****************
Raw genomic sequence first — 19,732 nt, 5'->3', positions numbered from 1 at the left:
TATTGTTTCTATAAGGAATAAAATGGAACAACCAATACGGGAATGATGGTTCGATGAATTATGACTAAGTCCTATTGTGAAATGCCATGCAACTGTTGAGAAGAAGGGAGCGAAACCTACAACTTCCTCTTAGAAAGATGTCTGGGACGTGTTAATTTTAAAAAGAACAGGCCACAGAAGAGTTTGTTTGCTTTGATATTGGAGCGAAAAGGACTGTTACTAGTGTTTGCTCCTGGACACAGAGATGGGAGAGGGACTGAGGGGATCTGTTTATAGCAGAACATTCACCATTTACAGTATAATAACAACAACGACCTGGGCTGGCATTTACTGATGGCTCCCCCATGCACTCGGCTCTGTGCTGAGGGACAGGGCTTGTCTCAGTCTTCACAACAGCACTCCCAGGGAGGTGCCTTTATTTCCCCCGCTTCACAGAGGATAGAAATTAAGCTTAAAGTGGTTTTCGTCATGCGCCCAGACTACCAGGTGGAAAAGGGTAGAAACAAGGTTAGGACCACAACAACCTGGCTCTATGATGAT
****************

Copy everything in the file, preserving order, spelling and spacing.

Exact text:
Raw genomic sequence first — 19,732 nt, 5'->3', positions numbered from 1 at the left:
TATTGTTTCTATAAGGAATAAAATGGAACAACCAATACGGGAATGATGGTTCGATGAATTATGACTAAGTCCTATTGTGAAATGCCATGCAACTGTTGAGAAGAAGGGAGCGAAACCTACAACTTCCTCTTAGAAAGATGTCTGGGACGTGTTAATTTTAAAAAGAACAGGCCACAGAAGAGTTTGTTTGCTTTGATATTGGAGCGAAAAGGACTGTTACTAGTGTTTGCTCCTGGACACAGAGATGGGAGAGGGACTGAGGGGATCTGTTTATAGCAGAACATTCACCATTTACAGTATAATAACAACAACGACCTGGGCTGGCATTTACTGATGGCTCCCCCATGCACTCGGCTCTGTGCTGAGGGACAGGGCTTGTCTCAGTCTTCACAACAGCACTCCCAGGGAGGTGCCTTTATTTCCCCCGCTTCACAGAGGATAGAAATTAAGCTTAAAGTGGTTTTCGTCATGCGCCCAGACTACCAGGTGGAAAAGGGTAGAAACAAGGTTAGGACCACAACAACCTGGCTCTATGATGAT